Keystone XL protesters brave arrests to speak out against Alberta-Texas tar sands pipeline

Photo by Ira Lamcja

Among the crowd gathered early on Parliament Hill, Andy Clarke stands out.

It’s not his clothes or his hair. It’s his age. Clarke is 84 years old and in the next two hours he might be handcuffed and arrested for protesting.

 Clarke is one of hundreds of people who rallied on Parliament Hill Monday morning to protest the Keystone XL project. Many worry that expanding the existing Keystone pipeline system, owned by TransCanada Corp., would require rapid expansion of the Alberta oil sands and further environmental and health issues for those living nearby.

Deaths caused by oil 

“Already, people are dying,” said Julie Burke, co-chair of the Keepers of the Athabasca Watershed Council.

“In the past, people used to die of old age in the communities. Now it’s all cancer-related.”

This is Burke’s first protest. She came on behalf of First Nations in the Athabasca region of Alberta, where the oil sands are located, and says that already her community is feeling the impact of living directly downstream.

“There has been one death in the past five years that has been from old age,” Burke said. “All the deaths in the communities are cancer-related. It is going on every day. People are losing their loved ones, their children.”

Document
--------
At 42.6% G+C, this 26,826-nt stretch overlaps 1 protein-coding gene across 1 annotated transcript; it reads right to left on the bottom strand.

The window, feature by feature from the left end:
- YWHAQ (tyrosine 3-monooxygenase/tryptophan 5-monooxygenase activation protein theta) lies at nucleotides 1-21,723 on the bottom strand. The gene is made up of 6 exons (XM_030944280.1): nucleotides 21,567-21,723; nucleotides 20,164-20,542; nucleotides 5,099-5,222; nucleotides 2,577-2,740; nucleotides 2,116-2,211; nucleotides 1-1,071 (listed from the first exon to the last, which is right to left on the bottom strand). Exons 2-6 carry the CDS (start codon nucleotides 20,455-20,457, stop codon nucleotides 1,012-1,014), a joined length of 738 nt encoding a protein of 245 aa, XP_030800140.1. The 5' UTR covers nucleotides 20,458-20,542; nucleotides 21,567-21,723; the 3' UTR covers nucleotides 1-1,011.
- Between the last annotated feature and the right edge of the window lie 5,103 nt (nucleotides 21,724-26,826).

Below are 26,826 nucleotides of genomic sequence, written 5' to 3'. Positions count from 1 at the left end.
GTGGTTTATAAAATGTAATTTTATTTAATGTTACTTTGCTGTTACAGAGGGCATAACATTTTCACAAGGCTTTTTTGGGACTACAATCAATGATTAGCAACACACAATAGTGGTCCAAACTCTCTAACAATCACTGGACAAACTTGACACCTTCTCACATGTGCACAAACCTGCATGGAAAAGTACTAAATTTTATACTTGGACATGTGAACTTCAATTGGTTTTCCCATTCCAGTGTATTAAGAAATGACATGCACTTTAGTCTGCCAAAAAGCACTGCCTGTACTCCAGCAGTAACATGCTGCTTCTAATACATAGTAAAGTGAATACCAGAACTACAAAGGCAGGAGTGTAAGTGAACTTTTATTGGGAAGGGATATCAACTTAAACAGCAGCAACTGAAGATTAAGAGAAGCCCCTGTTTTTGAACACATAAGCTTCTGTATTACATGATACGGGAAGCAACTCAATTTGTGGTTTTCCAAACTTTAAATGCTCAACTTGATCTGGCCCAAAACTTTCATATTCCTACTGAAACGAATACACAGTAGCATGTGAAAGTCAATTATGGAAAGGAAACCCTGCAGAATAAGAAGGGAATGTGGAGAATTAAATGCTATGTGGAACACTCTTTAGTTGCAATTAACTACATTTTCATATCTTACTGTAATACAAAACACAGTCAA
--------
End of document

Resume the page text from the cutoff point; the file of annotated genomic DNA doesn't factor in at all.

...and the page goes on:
“We’re here to say no,” she said firmly.

Official RCMP estimates this morning put the crowd at around 400 people. Of that, 117 were arrested after climbing over the barricades set up by police between the front lawn of Parliament Hill and the main stairs leading to the foyer.

Mohawk First Nation flag photo by Amanda Connolly

First Nation protester arrested

George Poitras was one of the first people to be arrested. A member and former chief of the Mikisew Cree First Nation, he said he is disappointed that his community, located in the heart of the Alberta oil sands, needs to struggle to have their voice heard.

“In this moment in history, that I have to be here to risk my liberties is, I think, a very sad commentary on society today.”

Poitras was one of the first demonstrators to cross the police barricade and be arrested. He was given a $65 ticket for trespassing, banned from Parliament Hill for a year and ordered to appear in court.

“When I first got arrested and handcuffed and escorted away, it was pretty emotional,” he said. “A lot of things went through my mind, in terms of being an indigenous person from Alberta, from the most impacted area from the tar sands.”

The Mikisew Cree First Nation is one of five Aboriginal communities within Alberta’s Athabasca region, where the oil sands are based. The Mikisew Cree make up about 60 per cent of the Aboriginal population in the region.

 

Photo by Amanda Connolly

Harper's 'ethical oil' sell

Dave Coles, president of the Communications, Energy and Paperworkers Union of Canada, was also one of the first to be arrested. He says he just can’t understand the Harper government’s rationale for allowing the Keystone XL expansion to go forward.

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